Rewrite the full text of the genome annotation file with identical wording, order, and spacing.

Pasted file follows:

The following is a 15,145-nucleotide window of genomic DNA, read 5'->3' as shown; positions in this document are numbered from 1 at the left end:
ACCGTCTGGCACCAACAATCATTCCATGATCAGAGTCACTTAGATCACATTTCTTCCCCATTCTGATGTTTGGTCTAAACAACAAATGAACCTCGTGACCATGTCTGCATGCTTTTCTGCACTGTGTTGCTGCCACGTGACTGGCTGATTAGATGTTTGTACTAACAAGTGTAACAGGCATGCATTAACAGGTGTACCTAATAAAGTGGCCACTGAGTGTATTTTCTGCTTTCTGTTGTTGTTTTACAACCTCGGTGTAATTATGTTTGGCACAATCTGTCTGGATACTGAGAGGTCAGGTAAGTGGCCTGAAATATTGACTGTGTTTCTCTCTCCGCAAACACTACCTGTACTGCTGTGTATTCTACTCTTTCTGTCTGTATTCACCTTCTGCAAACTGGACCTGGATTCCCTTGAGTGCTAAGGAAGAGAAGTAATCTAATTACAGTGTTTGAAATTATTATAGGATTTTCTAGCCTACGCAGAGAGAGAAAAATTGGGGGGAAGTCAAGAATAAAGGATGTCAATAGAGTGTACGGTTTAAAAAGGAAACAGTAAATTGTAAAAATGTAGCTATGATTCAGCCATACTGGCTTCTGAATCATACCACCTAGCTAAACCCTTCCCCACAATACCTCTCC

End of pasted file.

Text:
The following is a 15,145-nucleotide window of genomic DNA, read 5'->3' as shown; positions in this document are numbered from 1 at the left end:
ACCGTCTGGCACCAACAATCATTCCATGATCAGAGTCACTTAGATCACATTTCTTCCCCATTCTGATGTTTGGTCTAAACAACAAATGAACCTCGTGACCATGTCTGCATGCTTTTCTGCACTGTGTTGCTGCCACGTGACTGGCTGATTAGATGTTTGTACTAACAAGTGTAACAGGCATGCATTAACAGGTGTACCTAATAAAGTGGCCACTGAGTGTATTTTCTGCTTTCTGTTGTTGTTTTACAACCTCGGTGTAATTATGTTTGGCACAATCTGTCTGGATACTGAGAGGTCAGGTAAGTGGCCTGAAATATTGACTGTGTTTCTCTCTCCGCAAACACTACCTGTACTGCTGTGTATTCTACTCTTTCTGTCTGTATTCACCTTCTGCAAACTGGACCTGGATTCCCTTGAGTGCTAAGGAAGAGAAGTAATCTAATTACAGTGTTTGAAATTATTATAGGATTTTCTAGCCTACGCAGAGAGAGAAAAATTGGGGGGAAGTCAAGAATAAAGGATGTCAATAGAGTGTACGGTTTAAAAAGGAAACAGTAAATTGTAAAAATGTAGCTATGATTCAGCCATACTGGCTTCTGAATCATACCACCTAGCTAAACCCTTCCCCACAATACCTCTCC